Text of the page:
So you’ve identified a problem and talked with as many potential customers as possible to better understand their needs, but what next? Now it’s time to start actually designing your solution.
The key is to remain customer-focused; design the product your customers truly need. For this, Human-Centered Design is a very useful methodology to ensure that you are solving problems that people actually have and that your solution effectively takes their needs into consideration.
But…what is it?
Human-Centered Design (or HCD) empowers entrepreneurs to see all problems, even those which seem insurmountable, as solvable, giving you the power to have a real impact with your product or service. What’s more, a design process which follows a user-empathetic approach is far more likely to achieve a solution which is equal parts desirable to users, technologically feasible and economically viable. As with our approach to customer discovery, effective solution ideation is dependent on understanding those for whom you are designing your product.
The basic approach is to generate ideas through extensive customer discovery, regroup those ideas and build loads of simple prototypes, test as much as you can with potential customers and continuously adapt and modify your design, even after it’s been launched.
As laid out in their Field Guide to Human Centered Design, IDEO sees three broad phases in order to implement effective HCD:
The inspiration phase
The ideation phase
The implementation phase
The initial observation and inspiration phase is about learning from the people who face the problem you’ve identified; immerse yourself as much as possible in your customers’ lives to truly understand the problem you’re attempting to solve.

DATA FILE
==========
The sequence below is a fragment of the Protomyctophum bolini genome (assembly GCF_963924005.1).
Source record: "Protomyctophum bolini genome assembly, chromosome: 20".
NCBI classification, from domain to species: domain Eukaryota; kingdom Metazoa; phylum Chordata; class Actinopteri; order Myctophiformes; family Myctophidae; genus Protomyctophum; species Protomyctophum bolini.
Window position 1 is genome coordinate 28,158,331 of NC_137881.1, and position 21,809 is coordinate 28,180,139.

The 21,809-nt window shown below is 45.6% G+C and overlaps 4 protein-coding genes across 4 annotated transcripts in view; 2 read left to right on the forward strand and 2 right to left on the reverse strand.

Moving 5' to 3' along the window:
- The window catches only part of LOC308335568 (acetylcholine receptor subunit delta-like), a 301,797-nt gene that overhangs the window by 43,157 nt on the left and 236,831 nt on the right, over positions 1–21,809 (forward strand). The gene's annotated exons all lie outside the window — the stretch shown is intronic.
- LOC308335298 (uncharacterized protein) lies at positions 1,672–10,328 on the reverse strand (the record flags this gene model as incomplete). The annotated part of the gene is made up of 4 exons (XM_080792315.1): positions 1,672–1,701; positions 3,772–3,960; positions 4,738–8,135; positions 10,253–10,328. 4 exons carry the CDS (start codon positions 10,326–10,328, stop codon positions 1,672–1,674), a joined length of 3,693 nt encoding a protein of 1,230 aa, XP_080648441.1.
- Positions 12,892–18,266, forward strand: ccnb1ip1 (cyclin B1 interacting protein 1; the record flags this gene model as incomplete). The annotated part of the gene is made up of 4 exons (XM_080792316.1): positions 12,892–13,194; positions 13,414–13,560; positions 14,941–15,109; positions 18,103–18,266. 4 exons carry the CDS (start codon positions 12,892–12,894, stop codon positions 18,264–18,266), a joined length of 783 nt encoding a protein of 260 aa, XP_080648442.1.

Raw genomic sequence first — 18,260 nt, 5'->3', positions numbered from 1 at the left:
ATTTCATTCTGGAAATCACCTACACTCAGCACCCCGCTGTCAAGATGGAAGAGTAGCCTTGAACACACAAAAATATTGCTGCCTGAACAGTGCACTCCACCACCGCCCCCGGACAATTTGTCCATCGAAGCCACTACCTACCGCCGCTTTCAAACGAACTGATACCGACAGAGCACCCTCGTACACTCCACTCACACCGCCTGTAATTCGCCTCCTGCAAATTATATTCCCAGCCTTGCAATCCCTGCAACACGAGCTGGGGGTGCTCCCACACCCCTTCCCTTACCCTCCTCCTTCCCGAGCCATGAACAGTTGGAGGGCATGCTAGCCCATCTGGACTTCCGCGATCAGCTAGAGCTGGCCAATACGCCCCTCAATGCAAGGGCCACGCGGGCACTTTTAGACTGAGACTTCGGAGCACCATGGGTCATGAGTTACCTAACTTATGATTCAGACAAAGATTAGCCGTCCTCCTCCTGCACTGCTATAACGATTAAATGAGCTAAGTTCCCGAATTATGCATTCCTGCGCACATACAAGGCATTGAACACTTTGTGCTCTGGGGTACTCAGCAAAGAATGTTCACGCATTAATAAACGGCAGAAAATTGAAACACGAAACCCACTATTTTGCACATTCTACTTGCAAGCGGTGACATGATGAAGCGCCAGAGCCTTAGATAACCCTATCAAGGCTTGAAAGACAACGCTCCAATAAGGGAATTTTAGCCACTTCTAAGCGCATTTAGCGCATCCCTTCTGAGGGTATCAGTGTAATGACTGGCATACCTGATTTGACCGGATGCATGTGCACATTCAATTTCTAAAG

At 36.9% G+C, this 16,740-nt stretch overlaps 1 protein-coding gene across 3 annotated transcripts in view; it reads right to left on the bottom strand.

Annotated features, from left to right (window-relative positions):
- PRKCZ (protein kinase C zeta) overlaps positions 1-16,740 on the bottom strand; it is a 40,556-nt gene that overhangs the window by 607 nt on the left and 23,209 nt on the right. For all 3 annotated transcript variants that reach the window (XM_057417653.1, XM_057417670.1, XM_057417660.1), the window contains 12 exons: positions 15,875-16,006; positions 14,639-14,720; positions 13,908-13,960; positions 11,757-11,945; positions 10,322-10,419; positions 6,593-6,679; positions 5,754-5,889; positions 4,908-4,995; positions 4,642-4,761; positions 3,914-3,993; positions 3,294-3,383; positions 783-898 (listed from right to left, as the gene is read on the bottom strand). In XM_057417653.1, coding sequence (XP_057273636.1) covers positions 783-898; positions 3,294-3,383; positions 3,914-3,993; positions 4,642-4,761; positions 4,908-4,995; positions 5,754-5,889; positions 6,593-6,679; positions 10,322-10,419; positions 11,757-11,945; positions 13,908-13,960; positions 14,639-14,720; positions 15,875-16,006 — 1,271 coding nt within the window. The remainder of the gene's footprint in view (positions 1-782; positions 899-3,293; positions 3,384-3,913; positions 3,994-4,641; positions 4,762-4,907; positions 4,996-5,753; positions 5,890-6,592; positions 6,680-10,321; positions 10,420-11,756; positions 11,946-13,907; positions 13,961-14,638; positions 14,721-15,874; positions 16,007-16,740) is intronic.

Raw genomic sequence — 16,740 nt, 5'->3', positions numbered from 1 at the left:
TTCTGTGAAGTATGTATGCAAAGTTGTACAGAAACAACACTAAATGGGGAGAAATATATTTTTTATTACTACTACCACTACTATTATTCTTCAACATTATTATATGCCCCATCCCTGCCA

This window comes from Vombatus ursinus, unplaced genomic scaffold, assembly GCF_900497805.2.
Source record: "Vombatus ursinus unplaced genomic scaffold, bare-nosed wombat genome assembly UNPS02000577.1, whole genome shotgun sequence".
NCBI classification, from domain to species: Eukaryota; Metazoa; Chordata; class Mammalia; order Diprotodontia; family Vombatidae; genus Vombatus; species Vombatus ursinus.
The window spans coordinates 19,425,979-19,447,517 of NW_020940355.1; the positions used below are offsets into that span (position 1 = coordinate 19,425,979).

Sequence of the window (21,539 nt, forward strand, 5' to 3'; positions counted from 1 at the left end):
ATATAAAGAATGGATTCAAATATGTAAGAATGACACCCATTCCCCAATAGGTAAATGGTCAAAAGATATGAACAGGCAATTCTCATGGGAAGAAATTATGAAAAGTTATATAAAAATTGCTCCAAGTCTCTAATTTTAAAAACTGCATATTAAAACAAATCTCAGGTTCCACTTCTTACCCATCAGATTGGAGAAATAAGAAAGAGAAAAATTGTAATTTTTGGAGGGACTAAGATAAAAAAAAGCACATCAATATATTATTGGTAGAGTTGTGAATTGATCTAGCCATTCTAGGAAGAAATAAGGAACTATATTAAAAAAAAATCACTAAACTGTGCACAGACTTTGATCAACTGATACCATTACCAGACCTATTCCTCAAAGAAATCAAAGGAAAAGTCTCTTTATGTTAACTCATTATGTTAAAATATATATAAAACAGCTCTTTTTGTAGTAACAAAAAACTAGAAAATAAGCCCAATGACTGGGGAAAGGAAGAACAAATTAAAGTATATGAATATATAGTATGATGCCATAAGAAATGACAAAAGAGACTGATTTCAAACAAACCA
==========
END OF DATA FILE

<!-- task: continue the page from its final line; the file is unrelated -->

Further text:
Identify design opportunities and phrase key questions
Making the leap from key themes to design opportunities can be a little tricky so IDEO suggests creating “insight statements” by rephrasing each theme as a short statement. The idea is to then transform your insight statements into questions which your solution should answer.
For example, while developing Bridge for Billions, a key piece of insight we had was that entrepreneurs in traditional incubation programs were unsure sure if their mentors fully understood their vision and thoughts regarding the project. Sometimes mentors would deviate and say, maybe you should do X when the entrepreneur didn’t want to do X. So this insight into the problem we were trying to solve gave us a new position to consider: “how might we help entrepreneurs structure their thoughts so that a mentor can provide the feedback they really need?”
By phrasing your insights as “how might we” questions, you can create open-ended building blocks which focus on your customer’s experience. These are sometimes also called “design questions” and should be broad enough to allow for a range of solutions but specific enough to be able to roughly guide the principle elements of your design.